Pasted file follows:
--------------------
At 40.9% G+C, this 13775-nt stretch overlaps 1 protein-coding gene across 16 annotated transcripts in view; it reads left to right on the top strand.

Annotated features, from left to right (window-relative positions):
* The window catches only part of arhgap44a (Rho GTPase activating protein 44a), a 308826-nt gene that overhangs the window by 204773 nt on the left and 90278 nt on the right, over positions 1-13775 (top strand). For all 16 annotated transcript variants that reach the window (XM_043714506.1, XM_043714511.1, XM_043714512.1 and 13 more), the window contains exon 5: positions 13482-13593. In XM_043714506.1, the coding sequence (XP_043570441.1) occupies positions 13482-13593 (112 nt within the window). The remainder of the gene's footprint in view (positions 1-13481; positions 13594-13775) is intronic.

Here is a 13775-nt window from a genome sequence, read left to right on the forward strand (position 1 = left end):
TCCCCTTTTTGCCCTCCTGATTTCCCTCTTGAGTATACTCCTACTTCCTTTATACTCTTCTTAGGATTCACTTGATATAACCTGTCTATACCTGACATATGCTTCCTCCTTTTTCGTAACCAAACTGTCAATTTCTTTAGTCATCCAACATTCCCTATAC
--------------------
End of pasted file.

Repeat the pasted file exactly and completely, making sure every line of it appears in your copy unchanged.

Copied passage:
At 40.9% G+C, this 13775-nt stretch overlaps 1 protein-coding gene across 16 annotated transcripts in view; it reads left to right on the top strand.

Annotated features, from left to right (window-relative positions):
* The window catches only part of arhgap44a (Rho GTPase activating protein 44a), a 308826-nt gene that overhangs the window by 204773 nt on the left and 90278 nt on the right, over positions 1-13775 (top strand). For all 16 annotated transcript variants that reach the window (XM_043714506.1, XM_043714511.1, XM_043714512.1 and 13 more), the window contains exon 5: positions 13482-13593. In XM_043714506.1, the coding sequence (XP_043570441.1) occupies positions 13482-13593 (112 nt within the window). The remainder of the gene's footprint in view (positions 1-13481; positions 13594-13775) is intronic.

Here is a 13775-nt window from a genome sequence, read left to right on the forward strand (position 1 = left end):
TCCCCTTTTTGCCCTCCTGATTTCCCTCTTGAGTATACTCCTACTTCCTTTATACTCTTCTTAGGATTCACTTGATATAACCTGTCTATACCTGACATATGCTTCCTCCTTTTTCGTAACCAAACTGTCAATTTCTTTAGTCATCCAACATTCCCTATAC